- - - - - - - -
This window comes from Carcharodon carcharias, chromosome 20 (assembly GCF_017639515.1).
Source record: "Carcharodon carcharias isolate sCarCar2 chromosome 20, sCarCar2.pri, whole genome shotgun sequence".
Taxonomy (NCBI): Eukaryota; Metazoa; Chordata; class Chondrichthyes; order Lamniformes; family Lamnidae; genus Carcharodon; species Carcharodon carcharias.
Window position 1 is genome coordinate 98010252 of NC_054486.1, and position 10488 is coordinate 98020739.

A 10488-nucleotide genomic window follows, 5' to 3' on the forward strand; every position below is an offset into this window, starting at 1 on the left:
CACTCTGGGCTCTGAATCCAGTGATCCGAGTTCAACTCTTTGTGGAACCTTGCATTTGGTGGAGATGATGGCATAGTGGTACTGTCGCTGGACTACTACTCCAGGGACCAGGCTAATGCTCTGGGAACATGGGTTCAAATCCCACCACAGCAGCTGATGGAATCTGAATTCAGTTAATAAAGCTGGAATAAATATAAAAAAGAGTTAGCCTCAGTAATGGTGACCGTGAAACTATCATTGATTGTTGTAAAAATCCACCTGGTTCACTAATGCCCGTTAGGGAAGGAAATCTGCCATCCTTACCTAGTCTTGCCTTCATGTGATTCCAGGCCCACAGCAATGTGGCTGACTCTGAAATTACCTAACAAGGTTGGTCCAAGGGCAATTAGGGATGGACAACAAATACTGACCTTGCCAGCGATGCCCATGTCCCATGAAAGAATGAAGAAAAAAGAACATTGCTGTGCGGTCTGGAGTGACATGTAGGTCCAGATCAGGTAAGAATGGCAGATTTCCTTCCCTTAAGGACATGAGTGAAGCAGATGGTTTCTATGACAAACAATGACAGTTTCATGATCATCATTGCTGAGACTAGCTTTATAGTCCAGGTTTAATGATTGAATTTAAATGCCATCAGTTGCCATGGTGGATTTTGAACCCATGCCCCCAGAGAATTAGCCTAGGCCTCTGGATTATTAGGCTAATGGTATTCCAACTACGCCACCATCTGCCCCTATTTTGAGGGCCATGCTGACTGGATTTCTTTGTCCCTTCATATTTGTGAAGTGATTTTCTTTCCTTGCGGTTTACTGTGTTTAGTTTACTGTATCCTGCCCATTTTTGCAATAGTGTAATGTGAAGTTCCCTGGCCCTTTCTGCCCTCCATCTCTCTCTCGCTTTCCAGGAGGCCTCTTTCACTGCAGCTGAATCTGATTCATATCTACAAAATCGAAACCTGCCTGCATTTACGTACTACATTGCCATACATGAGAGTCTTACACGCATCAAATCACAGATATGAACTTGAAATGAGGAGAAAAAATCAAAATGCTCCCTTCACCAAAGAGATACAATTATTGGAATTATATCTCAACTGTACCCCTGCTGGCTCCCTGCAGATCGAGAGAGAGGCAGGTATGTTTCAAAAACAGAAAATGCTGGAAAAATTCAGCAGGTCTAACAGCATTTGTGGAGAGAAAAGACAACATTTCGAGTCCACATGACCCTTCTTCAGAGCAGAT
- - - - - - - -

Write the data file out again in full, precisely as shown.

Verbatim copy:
This window comes from Carcharodon carcharias, chromosome 20 (assembly GCF_017639515.1).
Source record: "Carcharodon carcharias isolate sCarCar2 chromosome 20, sCarCar2.pri, whole genome shotgun sequence".
Taxonomy (NCBI): Eukaryota; Metazoa; Chordata; class Chondrichthyes; order Lamniformes; family Lamnidae; genus Carcharodon; species Carcharodon carcharias.
Window position 1 is genome coordinate 98010252 of NC_054486.1, and position 10488 is coordinate 98020739.

A 10488-nucleotide genomic window follows, 5' to 3' on the forward strand; every position below is an offset into this window, starting at 1 on the left:
CACTCTGGGCTCTGAATCCAGTGATCCGAGTTCAACTCTTTGTGGAACCTTGCATTTGGTGGAGATGATGGCATAGTGGTACTGTCGCTGGACTACTACTCCAGGGACCAGGCTAATGCTCTGGGAACATGGGTTCAAATCCCACCACAGCAGCTGATGGAATCTGAATTCAGTTAATAAAGCTGGAATAAATATAAAAAAGAGTTAGCCTCAGTAATGGTGACCGTGAAACTATCATTGATTGTTGTAAAAATCCACCTGGTTCACTAATGCCCGTTAGGGAAGGAAATCTGCCATCCTTACCTAGTCTTGCCTTCATGTGATTCCAGGCCCACAGCAATGTGGCTGACTCTGAAATTACCTAACAAGGTTGGTCCAAGGGCAATTAGGGATGGACAACAAATACTGACCTTGCCAGCGATGCCCATGTCCCATGAAAGAATGAAGAAAAAAGAACATTGCTGTGCGGTCTGGAGTGACATGTAGGTCCAGATCAGGTAAGAATGGCAGATTTCCTTCCCTTAAGGACATGAGTGAAGCAGATGGTTTCTATGACAAACAATGACAGTTTCATGATCATCATTGCTGAGACTAGCTTTATAGTCCAGGTTTAATGATTGAATTTAAATGCCATCAGTTGCCATGGTGGATTTTGAACCCATGCCCCCAGAGAATTAGCCTAGGCCTCTGGATTATTAGGCTAATGGTATTCCAACTACGCCACCATCTGCCCCTATTTTGAGGGCCATGCTGACTGGATTTCTTTGTCCCTTCATATTTGTGAAGTGATTTTCTTTCCTTGCGGTTTACTGTGTTTAGTTTACTGTATCCTGCCCATTTTTGCAATAGTGTAATGTGAAGTTCCCTGGCCCTTTCTGCCCTCCATCTCTCTCTCGCTTTCCAGGAGGCCTCTTTCACTGCAGCTGAATCTGATTCATATCTACAAAATCGAAACCTGCCTGCATTTACGTACTACATTGCCATACATGAGAGTCTTACACGCATCAAATCACAGATATGAACTTGAAATGAGGAGAAAAAATCAAAATGCTCCCTTCACCAAAGAGATACAATTATTGGAATTATATCTCAACTGTACCCCTGCTGGCTCCCTGCAGATCGAGAGAGAGGCAGGTATGTTTCAAAAACAGAAAATGCTGGAAAAATTCAGCAGGTCTAACAGCATTTGTGGAGAGAAAAGACAACATTTCGAGTCCACATGACCCTTCTTCAGAGCAGAT